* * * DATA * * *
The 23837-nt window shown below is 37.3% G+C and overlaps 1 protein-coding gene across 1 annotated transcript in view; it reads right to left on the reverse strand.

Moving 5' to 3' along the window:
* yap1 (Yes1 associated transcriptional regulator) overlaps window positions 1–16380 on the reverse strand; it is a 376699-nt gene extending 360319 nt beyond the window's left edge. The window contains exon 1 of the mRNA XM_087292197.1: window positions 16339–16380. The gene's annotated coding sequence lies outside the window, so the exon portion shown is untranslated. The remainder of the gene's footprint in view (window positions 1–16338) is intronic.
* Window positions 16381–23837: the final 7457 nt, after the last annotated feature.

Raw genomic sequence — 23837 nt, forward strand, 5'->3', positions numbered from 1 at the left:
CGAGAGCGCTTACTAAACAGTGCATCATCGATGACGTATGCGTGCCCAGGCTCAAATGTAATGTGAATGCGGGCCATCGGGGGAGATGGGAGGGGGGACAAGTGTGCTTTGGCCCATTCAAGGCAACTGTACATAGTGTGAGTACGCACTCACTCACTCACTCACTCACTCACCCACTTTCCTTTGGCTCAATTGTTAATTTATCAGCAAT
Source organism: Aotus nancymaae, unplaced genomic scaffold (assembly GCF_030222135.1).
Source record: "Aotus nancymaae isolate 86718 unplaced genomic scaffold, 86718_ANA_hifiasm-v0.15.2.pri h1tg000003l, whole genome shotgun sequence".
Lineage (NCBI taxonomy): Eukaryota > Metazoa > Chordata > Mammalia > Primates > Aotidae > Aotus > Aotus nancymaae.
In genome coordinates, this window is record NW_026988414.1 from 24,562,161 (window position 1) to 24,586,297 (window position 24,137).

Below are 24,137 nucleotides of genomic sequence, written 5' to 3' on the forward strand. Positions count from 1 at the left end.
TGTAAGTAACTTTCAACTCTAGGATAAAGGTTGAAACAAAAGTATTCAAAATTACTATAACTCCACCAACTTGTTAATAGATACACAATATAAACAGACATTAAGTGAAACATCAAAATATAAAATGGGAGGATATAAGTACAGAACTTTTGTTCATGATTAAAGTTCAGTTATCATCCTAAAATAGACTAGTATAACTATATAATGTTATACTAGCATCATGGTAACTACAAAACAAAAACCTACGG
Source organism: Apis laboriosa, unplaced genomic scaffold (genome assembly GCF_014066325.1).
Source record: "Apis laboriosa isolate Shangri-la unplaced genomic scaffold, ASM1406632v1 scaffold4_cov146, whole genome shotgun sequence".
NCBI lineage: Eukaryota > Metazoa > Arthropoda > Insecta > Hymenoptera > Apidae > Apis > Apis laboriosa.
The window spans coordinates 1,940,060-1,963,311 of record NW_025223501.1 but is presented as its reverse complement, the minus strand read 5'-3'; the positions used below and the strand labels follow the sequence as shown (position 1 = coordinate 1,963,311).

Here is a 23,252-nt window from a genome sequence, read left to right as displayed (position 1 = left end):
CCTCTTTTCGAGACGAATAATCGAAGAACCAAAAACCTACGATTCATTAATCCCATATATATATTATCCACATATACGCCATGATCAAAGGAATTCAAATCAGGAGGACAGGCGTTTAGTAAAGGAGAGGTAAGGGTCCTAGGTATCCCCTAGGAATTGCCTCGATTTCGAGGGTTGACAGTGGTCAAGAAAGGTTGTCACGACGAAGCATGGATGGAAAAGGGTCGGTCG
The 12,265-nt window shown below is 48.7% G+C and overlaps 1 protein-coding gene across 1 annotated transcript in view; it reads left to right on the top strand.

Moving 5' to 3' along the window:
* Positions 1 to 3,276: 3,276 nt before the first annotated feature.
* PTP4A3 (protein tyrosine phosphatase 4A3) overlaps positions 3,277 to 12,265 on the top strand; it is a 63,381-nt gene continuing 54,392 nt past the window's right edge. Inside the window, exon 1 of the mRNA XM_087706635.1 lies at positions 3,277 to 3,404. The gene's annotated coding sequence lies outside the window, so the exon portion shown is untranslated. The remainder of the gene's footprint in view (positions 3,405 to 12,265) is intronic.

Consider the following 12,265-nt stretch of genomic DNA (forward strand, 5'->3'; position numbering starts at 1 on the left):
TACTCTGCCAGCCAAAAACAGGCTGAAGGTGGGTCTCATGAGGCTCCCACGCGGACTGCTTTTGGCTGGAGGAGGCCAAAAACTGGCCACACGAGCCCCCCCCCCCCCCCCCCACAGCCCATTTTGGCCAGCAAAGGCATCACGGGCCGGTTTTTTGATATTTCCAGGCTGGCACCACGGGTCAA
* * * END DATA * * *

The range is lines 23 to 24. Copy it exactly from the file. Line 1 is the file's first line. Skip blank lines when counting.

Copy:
Consider the following 12,265-nt stretch of genomic DNA (forward strand, 5'->3'; position numbering starts at 1 on the left):
TACTCTGCCAGCCAAAAACAGGCTGAAGGTGGGTCTCATGAGGCTCCCACGCGGACTGCTTTTGGCTGGAGGAGGCCAAAAACTGGCCACACGAGCCCCCCCCCCCCCCCCCCACAGCCCATTTTGGCCAGCAAAGGCATCACGGGCCGGTTTTTTGATATTTCCAGGCTGGCACCACGGGTCAA